Subpoenas worry users of medical marijuana
Federal subpoenas seeking medical records of 17 Oregon medical-marijuana patients have growers and users upset and nervous even as a federal...
PORTLAND — Federal subpoenas seeking medical records of 17 Oregon medical-marijuana patients have growers and users upset and nervous even as a federal judge considers whether to throw the subpoenas out.
"It's crazy. It's really scary. If they can get my records, they can get Gov. [Ted] Kulongoski's, they can get yours," said Donald DuPay, a former Portland police officer and 2006 candidate for Multnomah County sheriff.
DuPay says his records are among those subpoenaed.
A federal grand jury in Yakima issued the subpoenas in April as part of an investigation of some growers in Oregon and Washington.
The patients are not targets of the grand jury.
A Seattle spokesman for the Drug Enforcement Administration declined to comment.
The subpoenas were served on the Oregon Medical Marijuana Program, which issues permits to patients and their authorized growers.
A second subpoena went to The Hemp and Cannabis Foundation, a private Portland clinic where doctors determine whether a patient's condition would be eased by marijuana.
The DEA raided DuPay's Portland home in June and seized 135 marijuana plants DuPay said he was growing for patients. DuPay, who hosts a local cable-access program on medical marijuana, says he has not been arrested.
On Aug. 1, lawyers from the state and from the ACLU, representing the Hemp and Cannabis Foundation, asked Chief U.S. District Judge Robert H. Whaley in Yakima to throw the subpoenas out.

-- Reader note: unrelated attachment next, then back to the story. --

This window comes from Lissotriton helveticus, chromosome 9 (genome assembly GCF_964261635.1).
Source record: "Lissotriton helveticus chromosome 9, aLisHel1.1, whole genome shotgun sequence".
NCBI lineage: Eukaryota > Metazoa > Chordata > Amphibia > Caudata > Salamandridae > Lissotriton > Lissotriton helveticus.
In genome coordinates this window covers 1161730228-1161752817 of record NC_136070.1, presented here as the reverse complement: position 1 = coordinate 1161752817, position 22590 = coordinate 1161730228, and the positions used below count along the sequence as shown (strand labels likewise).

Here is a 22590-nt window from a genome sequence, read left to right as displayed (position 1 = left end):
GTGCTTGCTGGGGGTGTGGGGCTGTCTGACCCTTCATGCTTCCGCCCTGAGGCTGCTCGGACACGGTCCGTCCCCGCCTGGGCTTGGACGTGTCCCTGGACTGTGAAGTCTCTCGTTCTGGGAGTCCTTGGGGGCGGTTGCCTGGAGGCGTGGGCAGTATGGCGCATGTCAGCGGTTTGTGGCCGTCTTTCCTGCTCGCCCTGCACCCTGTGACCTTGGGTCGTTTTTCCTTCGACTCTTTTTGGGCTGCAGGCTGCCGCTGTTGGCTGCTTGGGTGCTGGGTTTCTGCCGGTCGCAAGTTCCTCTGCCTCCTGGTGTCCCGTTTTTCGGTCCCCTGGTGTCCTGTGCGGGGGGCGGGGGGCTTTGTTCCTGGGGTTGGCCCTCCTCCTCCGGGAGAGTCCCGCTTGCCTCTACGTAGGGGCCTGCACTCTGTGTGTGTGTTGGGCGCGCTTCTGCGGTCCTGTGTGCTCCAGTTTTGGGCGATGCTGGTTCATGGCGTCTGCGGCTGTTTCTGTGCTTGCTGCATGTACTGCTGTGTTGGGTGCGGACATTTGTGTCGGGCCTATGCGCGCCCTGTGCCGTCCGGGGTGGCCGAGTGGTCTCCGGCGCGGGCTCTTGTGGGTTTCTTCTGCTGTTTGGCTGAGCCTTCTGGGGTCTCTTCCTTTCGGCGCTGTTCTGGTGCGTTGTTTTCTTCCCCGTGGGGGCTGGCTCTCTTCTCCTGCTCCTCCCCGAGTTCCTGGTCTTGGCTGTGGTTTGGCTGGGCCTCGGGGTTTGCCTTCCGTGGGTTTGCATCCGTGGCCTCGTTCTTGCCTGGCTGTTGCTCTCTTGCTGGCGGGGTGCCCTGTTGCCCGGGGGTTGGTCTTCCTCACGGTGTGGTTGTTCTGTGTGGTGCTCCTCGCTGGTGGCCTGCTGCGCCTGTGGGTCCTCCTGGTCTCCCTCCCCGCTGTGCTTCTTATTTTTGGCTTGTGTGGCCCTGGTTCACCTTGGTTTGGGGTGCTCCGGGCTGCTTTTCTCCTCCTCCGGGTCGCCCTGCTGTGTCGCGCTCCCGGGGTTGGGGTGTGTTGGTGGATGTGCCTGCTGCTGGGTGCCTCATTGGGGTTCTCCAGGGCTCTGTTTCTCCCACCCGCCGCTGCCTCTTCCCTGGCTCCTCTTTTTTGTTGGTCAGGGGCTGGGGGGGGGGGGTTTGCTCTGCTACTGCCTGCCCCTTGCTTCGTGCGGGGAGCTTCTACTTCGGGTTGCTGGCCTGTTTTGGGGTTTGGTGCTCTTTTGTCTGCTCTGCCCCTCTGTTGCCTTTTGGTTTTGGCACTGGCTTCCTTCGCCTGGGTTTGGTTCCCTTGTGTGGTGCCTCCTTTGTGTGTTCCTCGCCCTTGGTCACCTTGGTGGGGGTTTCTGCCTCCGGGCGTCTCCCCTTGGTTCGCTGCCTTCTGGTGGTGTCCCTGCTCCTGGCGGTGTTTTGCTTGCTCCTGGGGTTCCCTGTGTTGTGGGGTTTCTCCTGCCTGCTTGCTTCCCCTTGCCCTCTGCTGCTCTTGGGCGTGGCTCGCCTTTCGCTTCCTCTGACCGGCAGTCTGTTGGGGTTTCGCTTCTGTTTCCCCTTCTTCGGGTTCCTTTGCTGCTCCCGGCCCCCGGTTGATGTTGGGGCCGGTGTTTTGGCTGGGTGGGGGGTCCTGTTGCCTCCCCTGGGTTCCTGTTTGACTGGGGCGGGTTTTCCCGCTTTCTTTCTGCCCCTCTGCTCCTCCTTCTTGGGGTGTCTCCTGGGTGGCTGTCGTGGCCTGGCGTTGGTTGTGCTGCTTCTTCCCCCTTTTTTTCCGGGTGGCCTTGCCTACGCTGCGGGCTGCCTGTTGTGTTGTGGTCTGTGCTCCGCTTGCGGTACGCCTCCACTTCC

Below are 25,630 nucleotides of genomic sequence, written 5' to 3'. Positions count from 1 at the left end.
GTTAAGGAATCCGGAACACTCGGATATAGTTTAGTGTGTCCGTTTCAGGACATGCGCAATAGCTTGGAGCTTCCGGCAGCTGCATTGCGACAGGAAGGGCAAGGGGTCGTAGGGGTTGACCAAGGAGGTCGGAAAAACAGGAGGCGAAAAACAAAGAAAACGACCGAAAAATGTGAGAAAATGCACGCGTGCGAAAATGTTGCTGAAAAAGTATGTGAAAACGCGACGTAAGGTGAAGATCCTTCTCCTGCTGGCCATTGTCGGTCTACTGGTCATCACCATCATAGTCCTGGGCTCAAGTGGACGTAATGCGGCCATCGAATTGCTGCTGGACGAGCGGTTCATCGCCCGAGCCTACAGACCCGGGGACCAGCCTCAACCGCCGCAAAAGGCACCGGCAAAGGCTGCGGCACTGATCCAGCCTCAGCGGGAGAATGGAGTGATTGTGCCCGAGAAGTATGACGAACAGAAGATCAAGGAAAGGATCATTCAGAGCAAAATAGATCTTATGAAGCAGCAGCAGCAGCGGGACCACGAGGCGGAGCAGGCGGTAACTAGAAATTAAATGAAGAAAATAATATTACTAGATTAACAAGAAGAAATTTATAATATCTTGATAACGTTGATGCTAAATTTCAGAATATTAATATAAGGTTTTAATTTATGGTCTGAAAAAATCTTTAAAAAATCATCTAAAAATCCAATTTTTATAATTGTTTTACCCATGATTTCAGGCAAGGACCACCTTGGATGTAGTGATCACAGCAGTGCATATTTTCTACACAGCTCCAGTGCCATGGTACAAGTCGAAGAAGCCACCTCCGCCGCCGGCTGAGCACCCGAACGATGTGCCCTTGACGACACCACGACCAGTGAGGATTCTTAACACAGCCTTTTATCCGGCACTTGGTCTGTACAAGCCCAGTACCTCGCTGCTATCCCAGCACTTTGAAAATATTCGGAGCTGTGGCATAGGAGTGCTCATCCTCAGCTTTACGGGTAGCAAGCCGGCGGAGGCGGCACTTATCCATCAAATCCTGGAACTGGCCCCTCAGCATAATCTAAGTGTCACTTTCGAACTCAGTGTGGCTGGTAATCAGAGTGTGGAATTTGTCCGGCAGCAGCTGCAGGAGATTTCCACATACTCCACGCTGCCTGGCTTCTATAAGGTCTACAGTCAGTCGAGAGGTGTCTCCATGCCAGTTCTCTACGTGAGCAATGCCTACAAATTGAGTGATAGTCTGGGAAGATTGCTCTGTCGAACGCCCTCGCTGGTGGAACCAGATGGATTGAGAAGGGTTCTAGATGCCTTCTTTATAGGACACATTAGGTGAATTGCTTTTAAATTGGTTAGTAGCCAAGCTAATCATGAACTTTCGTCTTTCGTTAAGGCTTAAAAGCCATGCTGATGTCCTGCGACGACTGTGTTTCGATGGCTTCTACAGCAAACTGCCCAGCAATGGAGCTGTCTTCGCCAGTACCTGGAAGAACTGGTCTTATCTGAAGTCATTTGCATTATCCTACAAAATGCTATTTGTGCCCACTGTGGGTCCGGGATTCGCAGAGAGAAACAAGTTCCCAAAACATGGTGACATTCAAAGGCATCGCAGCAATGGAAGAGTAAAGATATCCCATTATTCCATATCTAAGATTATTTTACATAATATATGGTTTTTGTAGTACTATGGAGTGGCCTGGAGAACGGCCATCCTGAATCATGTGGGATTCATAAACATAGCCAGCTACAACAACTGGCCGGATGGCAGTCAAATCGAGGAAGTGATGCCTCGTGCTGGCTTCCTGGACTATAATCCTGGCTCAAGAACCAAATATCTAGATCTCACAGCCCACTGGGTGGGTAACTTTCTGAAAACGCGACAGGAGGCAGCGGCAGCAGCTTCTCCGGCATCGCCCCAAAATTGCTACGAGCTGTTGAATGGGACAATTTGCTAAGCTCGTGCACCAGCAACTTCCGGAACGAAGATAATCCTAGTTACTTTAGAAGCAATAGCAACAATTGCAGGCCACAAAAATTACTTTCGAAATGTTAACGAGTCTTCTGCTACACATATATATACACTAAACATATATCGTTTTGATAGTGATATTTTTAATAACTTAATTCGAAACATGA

James Hagerty, the assistant U.S. attorney who convened the grand jury, acknowledged that the subpoenas were written too broadly. What the grand jury wants, he said, is not "medical records" but current addresses and phone numbers for the 17 patients.
He said the grand jury is investigating four or five people for growing marijuana to sell under the medical-marijuana law.
The 17 get or got medical marijuana from the people under investigation, he said
Oregon voters enacted the state's program in 1998, and 14,868 Oregonians hold patient cards. An additional 7,115 have state permission to grow medical marijuana. They can't sell it but can accept donations to defray costs.
Eleven other states, including Washington, have medical-marijuana laws and at least two more are considering them.
But federal law forbids the use or cultivation of marijuana. Federal authorities have attacked California's program by raiding marijuana dispensaries and prosecuting growers there for years.
Last month, the DEA sent letters to landlords of dispensaries in Los Angeles warning of possible prison sentences.
But the Oregon subpoenas apparently are the first time the DEA has come after medical records, "and of course, it is very worrisome," said Bruce Mirkin, a spokesman for the Marijuana Policy Project, an advocacy group in Washington, D.C.
"People have an expectation of medical privacy, and I think they have a right to expect medical privacy," Mirkin said.
"It's one thing to talk about people selling a product that is in fact not legal under federal law. We may think that's stupid. But that's in a whole different realm than obtaining people's medical records."
The Web site for the Oregon Medical Marijuana Program promises patients and caregivers that their medical records are legally protected.
Kris Hermes, a spokesman for the advocacy group Americans for Safe Access, said the subpoenas suggest the DEA is looking beyond prosecuting dealers.
"It sends a message to the other states and their programs that they're vulnerable to federal interference," he said.
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